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SF galleries’ show boasts whimsy, dark comedy

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Lisa Hanawalt’s amusing “Birds Hungry for Worms” is on view in “Tiny Bubbles” in the Veterans Building. (Courtesy San Francisco Arts Commission)

Fantasy creatures, candy-colored dreamscapes and darkly comic depictions of life’s grimmer realities created by more than a dozen artists are on view in the San Francisco Arts Commission’s spring exhibition. Viewers will smile throughout.

Continuing through Aug. 19 in the SFAC’s main gallery in the War Memorial Veterans Building, the spring show consists of four parts.

These include “Civic Art Collection Focus: Roy De Forest,” which sets an overall tone of fancy and playfulness.

Associated with the Bay Area “funk” and “nut” art movements of the 1960s and 1970s, De Forest (1930-2007) is known for his fauvist paintings featuring animals, often dogs.

Coinciding with other De Forest shows in the Bay Area, this exhibit includes the large whimsical painting “Homage to Zane Grey” (1978), which features fauna, flora and De Forest’s trademark dots, and “Hunters Secret” (1965), an early work.

De Forest’s spirit was the starting point for “Tiny Bubbles,” the largest component of the exhibit, curated by former gallerist Steven Wolf and showcasing about 10 artists who create dreamlike worlds and surreal and darkly funny narratives in a variety of media.

Cartoonist and podcaster Lisa Hanawalt’s (“BoJack Horseman,” “Baby Geniuses”) works, which include “Birds Hungry for Worms” (2014), boast amusing scenarios involving human-animal hybrid beings.

Local drag performer and mixed-media artist Jerome Caja, who died of AIDS in 1995, created grotesque but affecting miniature works from nail polish and other drag-queen essentials, and from personal materials, including his blood.

The show contains about 40 Caja pieces, painted on objects as small as bottle caps and featuring anxiety imagery, like skeletons.

“Tiny Bubbles” also features sculptor Megan Reed, who uses enticing colors and addresses consumerist culture, and video-game designer Porpentine Charity Heartscape, the only Bay Area artist in the current Whitney Biennial.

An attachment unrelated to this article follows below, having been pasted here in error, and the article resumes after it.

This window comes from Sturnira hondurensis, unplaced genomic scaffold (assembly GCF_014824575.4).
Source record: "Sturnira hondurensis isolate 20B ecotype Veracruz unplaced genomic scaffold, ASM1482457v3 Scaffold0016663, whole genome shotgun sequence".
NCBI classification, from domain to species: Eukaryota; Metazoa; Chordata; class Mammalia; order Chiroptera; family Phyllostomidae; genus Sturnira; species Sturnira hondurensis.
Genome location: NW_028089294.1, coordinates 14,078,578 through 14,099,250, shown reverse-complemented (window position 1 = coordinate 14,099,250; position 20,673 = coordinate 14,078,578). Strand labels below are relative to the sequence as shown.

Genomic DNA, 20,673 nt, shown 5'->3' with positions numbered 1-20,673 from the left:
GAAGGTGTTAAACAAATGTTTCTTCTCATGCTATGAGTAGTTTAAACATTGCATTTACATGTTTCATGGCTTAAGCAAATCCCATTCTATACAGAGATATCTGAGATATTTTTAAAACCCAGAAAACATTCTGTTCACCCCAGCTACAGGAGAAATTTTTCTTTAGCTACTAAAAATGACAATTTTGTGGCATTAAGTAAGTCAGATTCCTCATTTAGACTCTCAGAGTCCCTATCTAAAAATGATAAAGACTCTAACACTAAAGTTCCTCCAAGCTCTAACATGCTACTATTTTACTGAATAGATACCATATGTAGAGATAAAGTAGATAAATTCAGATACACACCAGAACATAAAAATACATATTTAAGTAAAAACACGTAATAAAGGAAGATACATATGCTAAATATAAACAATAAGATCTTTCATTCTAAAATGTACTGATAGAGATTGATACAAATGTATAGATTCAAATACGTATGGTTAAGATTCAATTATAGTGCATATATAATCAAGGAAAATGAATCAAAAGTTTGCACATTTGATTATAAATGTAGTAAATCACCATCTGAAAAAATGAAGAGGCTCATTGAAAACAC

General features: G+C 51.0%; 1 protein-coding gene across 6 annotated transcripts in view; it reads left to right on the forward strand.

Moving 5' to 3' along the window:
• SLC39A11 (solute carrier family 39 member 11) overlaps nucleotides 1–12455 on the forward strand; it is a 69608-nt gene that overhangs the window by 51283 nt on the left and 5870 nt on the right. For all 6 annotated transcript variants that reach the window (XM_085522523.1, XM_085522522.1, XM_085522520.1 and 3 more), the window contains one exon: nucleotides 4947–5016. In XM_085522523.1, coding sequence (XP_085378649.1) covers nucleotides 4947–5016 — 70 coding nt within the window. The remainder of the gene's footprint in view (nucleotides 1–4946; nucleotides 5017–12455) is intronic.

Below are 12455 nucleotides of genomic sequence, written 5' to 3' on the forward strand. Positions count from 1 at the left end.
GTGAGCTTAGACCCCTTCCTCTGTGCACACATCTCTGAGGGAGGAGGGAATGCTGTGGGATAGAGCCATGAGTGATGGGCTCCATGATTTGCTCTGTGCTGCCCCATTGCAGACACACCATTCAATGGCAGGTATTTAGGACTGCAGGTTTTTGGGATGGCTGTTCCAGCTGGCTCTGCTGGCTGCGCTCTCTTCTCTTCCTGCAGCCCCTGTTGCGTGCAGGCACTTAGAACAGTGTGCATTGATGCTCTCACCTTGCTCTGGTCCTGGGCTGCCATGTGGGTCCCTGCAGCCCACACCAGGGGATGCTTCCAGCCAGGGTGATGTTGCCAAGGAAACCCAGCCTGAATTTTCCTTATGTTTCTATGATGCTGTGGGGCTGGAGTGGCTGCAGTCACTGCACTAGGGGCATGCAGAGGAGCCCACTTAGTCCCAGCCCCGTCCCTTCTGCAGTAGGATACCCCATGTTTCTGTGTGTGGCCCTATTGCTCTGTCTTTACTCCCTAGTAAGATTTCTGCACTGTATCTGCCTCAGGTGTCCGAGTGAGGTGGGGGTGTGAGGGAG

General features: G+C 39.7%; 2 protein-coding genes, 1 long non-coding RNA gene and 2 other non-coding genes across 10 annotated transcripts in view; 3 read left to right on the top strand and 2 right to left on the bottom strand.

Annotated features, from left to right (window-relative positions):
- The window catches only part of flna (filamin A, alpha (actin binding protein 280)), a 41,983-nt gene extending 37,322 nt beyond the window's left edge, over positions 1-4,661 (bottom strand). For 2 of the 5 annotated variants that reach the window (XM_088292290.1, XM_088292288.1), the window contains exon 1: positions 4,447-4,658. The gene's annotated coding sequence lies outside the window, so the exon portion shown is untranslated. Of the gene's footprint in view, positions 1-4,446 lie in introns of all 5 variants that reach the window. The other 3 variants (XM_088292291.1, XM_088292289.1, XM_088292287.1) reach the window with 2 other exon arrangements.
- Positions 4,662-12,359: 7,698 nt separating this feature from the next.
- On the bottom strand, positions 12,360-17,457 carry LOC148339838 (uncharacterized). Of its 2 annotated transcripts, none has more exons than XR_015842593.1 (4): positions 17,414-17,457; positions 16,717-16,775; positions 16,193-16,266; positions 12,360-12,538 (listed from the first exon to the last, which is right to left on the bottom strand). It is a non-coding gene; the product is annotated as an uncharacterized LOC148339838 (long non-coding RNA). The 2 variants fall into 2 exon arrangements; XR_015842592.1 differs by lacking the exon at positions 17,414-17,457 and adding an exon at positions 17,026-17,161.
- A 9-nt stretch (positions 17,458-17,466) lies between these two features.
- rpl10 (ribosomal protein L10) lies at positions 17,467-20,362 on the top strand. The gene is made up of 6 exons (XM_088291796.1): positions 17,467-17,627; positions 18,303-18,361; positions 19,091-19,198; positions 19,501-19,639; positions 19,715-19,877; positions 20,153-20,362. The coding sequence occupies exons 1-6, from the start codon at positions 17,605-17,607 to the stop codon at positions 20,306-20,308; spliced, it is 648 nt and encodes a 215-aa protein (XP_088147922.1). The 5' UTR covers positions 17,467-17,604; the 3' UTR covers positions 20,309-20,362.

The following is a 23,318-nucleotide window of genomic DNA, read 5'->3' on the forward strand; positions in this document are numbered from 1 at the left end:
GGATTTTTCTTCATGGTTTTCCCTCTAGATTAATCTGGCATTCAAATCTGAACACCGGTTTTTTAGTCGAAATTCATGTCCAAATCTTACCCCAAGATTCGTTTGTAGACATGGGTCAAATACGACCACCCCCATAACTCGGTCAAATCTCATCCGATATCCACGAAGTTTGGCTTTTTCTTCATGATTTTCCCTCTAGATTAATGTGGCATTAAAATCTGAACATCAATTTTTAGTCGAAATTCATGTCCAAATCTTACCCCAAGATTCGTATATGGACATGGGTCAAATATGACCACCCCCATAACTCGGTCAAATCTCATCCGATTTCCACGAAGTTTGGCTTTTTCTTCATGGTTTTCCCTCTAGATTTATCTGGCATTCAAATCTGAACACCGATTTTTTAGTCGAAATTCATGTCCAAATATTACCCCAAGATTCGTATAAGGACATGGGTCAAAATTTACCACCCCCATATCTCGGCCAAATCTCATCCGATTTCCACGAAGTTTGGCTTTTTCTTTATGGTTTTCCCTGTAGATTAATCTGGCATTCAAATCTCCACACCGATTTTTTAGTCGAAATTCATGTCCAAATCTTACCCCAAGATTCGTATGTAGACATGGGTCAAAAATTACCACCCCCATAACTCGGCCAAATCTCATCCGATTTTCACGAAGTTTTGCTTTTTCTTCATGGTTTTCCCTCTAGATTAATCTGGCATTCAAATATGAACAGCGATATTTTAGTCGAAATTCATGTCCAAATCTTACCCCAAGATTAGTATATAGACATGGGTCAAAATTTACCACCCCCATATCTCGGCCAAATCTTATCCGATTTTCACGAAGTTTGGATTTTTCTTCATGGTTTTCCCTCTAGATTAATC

Contributions from video artist and podcaster Kate Rhoades, RE/Search publisher V. Vale, children’s-book creator J. Otto Seibold, rapper-producer Boots Riley, and prankster Longmont Potion Castle round out the exhibit.

Alison Pebworth’s “Innards and Upwards, A San Francisco Wunderkammer” is the current rotating show in the gallery’s entry area.

Created from items found at the San Francisco dump — Pebworth is drawn to the “lives and stuff” one can unearth there — the installation has roots in the old-fashioned cabinet of curiosities. Painted black to avoid miscellany overload, the structure contains doors that, when opened, expose compartments filled with fun arrangements of collectibles.

The exhibition’s final presentation, “Sugar Circus,” in the building’s nearby cafe, offers works by Camille Holvoet and Yukari Sakura from Creativity Explored, an organization that serves artists with developmental disabilities. Holvoet’s subjects include Ferris wheels and desserts; Sakura’s include cultural figures and also sweet edibles.

San Francisco Arts Commission Galleries’ spring season
Where: War Memorial Veterans Building, 401 Van Ness Ave., S.F.
When: 11 a.m. to 6 p.m. Tuesdays-Saturdays for main gallery; 7:30 a.m. to 4 p.m. Mondays-Fridays (cafe); closes Aug. 19
Admission: Free
Contact: (415) 252-2244, www.sfartscommission.org

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